Greetings from the other side of the best Mardi Gras ever. I trust that everyone is resting up and regaining their lucidity and health after a hectic and wonderful Carnival season.

First, I would like to thank each and every one of the ‘tit Rex members, old and new, who participated in this year’s parade, and without whom it would not have been the smashing success that it was. Every single member had a unique and beautiful vision that they brought to the parade, which in aggregate contributed to the unique and beautiful nature of the parade as a whole.

I would also like to give a special thanks, in no particular order, to:

Rob Cambre: who not only was a fabulous Sinatraesque emcee at parade’s end, but also was instrumental in securing both space and atmosphere at the Saturn Bar for the pingpong Ball festivities.
Speaking of, Michael Hurrt and the Haunted Hearts who very smoothly and very voluntarily shared their venue at the Saturn with ‘tit Rex, and made for a pleasantly memorable Ball.

Michelle Melancon, who in addition to organizing the tiny throw meetings throughout the year, went above and beyond the call of duty by making and printing out templates for tiny cups And making yet another kick-ass ‘tit Rex poster (she is now 2 for 2 in kick-ass posters). Oh, yes, the sashes are brilliant, too (sorry, Jonathan! – you will always be remembered as the originator of the ‘tit Rex sash).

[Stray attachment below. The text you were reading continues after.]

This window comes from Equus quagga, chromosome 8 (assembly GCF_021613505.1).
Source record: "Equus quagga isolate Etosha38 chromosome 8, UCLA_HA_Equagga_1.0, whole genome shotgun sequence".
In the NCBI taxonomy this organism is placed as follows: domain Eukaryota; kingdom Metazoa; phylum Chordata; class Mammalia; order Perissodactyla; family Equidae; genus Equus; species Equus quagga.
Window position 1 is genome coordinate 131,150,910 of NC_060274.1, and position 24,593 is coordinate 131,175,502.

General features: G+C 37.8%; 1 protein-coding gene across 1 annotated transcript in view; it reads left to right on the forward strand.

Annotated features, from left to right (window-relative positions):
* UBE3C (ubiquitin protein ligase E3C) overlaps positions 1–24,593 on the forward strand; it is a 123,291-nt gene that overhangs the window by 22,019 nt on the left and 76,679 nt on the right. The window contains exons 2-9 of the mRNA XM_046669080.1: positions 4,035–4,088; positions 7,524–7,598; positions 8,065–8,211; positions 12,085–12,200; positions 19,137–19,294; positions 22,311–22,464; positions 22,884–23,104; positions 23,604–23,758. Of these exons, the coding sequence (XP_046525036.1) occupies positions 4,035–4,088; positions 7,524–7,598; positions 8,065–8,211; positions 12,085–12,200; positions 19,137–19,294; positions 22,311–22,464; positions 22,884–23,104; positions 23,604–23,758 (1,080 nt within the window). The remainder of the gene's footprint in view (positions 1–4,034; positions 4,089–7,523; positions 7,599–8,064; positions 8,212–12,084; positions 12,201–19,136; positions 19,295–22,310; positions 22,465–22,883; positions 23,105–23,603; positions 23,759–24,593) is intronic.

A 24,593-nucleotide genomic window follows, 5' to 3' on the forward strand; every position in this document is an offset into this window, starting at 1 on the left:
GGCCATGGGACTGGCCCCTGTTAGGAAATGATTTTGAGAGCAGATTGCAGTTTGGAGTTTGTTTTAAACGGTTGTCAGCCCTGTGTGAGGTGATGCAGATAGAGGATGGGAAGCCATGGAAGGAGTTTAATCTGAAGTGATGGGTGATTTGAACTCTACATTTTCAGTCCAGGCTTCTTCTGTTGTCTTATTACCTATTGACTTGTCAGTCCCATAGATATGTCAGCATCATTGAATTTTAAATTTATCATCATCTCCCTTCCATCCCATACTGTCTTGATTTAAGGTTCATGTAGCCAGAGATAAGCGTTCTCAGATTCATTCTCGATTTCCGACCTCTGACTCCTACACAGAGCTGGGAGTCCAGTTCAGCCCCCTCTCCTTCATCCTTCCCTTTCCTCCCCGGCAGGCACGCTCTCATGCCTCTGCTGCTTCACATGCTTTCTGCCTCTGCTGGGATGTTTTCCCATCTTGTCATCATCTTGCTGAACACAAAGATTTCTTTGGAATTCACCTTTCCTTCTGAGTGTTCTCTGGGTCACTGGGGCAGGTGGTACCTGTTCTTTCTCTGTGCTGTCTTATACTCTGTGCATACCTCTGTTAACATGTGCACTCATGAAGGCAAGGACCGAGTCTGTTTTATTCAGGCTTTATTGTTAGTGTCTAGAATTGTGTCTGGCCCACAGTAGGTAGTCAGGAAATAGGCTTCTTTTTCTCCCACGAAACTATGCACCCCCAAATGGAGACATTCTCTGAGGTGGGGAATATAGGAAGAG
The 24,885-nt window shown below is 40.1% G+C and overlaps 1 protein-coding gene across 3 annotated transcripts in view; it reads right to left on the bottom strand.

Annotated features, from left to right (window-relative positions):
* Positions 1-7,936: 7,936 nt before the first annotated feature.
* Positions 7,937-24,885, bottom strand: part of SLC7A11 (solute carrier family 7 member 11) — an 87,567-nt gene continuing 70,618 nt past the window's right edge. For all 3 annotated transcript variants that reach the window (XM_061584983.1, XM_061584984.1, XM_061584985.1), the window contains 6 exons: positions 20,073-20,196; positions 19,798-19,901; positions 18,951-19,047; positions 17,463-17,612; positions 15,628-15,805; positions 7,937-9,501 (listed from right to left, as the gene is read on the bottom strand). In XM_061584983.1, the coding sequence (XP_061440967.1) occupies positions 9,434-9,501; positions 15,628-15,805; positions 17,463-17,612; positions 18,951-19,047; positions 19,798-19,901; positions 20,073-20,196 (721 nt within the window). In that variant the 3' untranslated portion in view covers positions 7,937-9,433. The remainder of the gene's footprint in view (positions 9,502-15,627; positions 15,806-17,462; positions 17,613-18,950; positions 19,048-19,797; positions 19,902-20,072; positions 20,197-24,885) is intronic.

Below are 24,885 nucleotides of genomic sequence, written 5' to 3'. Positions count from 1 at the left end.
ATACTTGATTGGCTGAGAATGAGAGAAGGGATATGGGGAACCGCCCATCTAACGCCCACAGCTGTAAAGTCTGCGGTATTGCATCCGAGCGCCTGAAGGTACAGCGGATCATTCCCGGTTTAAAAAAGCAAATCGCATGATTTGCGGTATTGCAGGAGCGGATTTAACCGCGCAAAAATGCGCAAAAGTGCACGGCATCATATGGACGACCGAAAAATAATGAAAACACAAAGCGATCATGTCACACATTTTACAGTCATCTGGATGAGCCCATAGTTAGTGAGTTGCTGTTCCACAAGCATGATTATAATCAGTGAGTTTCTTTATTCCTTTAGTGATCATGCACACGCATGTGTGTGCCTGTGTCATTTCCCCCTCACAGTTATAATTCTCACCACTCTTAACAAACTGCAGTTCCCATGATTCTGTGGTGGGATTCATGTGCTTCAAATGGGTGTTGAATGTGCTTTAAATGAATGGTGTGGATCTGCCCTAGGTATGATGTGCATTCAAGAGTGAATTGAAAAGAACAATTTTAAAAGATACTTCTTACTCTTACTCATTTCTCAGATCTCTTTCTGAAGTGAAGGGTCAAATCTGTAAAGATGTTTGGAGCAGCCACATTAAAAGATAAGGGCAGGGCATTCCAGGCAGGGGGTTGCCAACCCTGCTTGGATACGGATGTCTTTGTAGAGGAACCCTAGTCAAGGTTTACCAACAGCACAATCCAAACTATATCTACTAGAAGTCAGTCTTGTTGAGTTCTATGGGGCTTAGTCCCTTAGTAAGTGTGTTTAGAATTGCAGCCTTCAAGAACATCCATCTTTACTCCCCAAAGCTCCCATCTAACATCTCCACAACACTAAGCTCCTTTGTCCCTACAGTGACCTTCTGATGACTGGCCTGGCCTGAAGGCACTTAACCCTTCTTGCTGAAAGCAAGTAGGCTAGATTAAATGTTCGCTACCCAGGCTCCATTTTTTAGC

Speaking of, Jonathan Traviesa, who helped suss out a great route and who hooked up ‘tit Rex with a double helping of PR via the New Orleans Art Council.

Christopher Skinner, who generously provided the pre-parade spread at Bacchanal (it sucks that you were sick the day of the parade, scro!)

Janine Hayes, whose trustworthiness, doggedness, and fiscal responsibility ensured that our funds went to their stated purposes, who ‘finished strong’ by establishing parade day logistics, and who was instrumental in securing Egg Yolk Jubilee to march with us.

Egg Yolk Jubilee, for providing a class act for the second year in a row.

Dana Embree, who graciously allowed her Stitch & Bitch to be overrun with ‘tit Rexers for those last crucial tiny throw meetings.

Tatyana Meshcheryakova, whose patience & tolerance enabled me to spend nearly sleepless nights in the living room during the week leading up to the parade.

Marcus, who kindly gave not one, but two! float-building workshops which helped bring our collective techniques to the next level.

The many fans who arrived at the parade in theme with tiny barricades, stepladders, boob-baring barbies, etc. So sweet.